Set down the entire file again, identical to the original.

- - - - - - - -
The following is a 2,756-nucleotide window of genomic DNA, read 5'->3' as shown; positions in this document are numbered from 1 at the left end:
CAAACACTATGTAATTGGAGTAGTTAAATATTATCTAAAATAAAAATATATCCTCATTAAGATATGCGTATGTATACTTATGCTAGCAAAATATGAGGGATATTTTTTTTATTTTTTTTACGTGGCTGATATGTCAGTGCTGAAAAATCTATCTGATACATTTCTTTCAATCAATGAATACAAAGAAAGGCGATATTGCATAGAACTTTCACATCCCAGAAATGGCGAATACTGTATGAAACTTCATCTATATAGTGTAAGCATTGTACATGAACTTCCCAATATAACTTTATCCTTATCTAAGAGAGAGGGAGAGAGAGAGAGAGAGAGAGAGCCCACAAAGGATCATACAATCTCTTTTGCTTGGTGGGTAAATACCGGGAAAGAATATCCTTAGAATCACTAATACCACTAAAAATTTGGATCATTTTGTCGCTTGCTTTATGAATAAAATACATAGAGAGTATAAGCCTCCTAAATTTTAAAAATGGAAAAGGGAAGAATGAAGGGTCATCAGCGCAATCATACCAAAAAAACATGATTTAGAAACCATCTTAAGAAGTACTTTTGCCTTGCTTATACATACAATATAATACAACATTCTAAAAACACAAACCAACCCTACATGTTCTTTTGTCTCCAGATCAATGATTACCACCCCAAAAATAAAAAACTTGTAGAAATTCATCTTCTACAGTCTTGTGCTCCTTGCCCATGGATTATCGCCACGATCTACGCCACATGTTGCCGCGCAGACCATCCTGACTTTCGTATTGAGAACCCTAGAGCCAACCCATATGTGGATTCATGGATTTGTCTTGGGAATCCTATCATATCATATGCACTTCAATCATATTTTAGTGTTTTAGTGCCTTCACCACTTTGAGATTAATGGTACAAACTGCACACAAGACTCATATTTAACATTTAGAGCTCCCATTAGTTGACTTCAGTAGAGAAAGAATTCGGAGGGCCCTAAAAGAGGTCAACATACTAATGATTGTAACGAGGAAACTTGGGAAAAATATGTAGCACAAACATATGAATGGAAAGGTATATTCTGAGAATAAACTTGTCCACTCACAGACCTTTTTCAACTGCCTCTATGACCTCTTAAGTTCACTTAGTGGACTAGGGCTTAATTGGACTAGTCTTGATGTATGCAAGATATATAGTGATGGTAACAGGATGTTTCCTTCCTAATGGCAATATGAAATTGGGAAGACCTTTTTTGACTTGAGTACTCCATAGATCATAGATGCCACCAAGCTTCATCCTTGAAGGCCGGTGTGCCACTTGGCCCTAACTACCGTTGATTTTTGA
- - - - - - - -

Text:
The following is a 2,756-nucleotide window of genomic DNA, read 5'->3' as shown; positions in this document are numbered from 1 at the left end:
CAAACACTATGTAATTGGAGTAGTTAAATATTATCTAAAATAAAAATATATCCTCATTAAGATATGCGTATGTATACTTATGCTAGCAAAATATGAGGGATATTTTTTTTATTTTTTTTACGTGGCTGATATGTCAGTGCTGAAAAATCTATCTGATACATTTCTTTCAATCAATGAATACAAAGAAAGGCGATATTGCATAGAACTTTCACATCCCAGAAATGGCGAATACTGTATGAAACTTCATCTATATAGTGTAAGCATTGTACATGAACTTCCCAATATAACTTTATCCTTATCTAAGAGAGAGGGAGAGAGAGAGAGAGAGAGAGAGCCCACAAAGGATCATACAATCTCTTTTGCTTGGTGGGTAAATACCGGGAAAGAATATCCTTAGAATCACTAATACCACTAAAAATTTGGATCATTTTGTCGCTTGCTTTATGAATAAAATACATAGAGAGTATAAGCCTCCTAAATTTTAAAAATGGAAAAGGGAAGAATGAAGGGTCATCAGCGCAATCATACCAAAAAAACATGATTTAGAAACCATCTTAAGAAGTACTTTTGCCTTGCTTATACATACAATATAATACAACATTCTAAAAACACAAACCAACCCTACATGTTCTTTTGTCTCCAGATCAATGATTACCACCCCAAAAATAAAAAACTTGTAGAAATTCATCTTCTACAGTCTTGTGCTCCTTGCCCATGGATTATCGCCACGATCTACGCCACATGTTGCCGCGCAGACCATCCTGACTTTCGTATTGAGAACCCTAGAGCCAACCCATATGTGGATTCATGGATTTGTCTTGGGAATCCTATCATATCATATGCACTTCAATCATATTTTAGTGTTTTAGTGCCTTCACCACTTTGAGATTAATGGTACAAACTGCACACAAGACTCATATTTAACATTTAGAGCTCCCATTAGTTGACTTCAGTAGAGAAAGAATTCGGAGGGCCCTAAAAGAGGTCAACATACTAATGATTGTAACGAGGAAACTTGGGAAAAATATGTAGCACAAACATATGAATGGAAAGGTATATTCTGAGAATAAACTTGTCCACTCACAGACCTTTTTCAACTGCCTCTATGACCTCTTAAGTTCACTTAGTGGACTAGGGCTTAATTGGACTAGTCTTGATGTATGCAAGATATATAGTGATGGTAACAGGATGTTTCCTTCCTAATGGCAATATGAAATTGGGAAGACCTTTTTTGACTTGAGTACTCCATAGATCATAGATGCCACCAAGCTTCATCCTTGAAGGCCGGTGTGCCACTTGGCCCTAACTACCGTTGATTTTTGA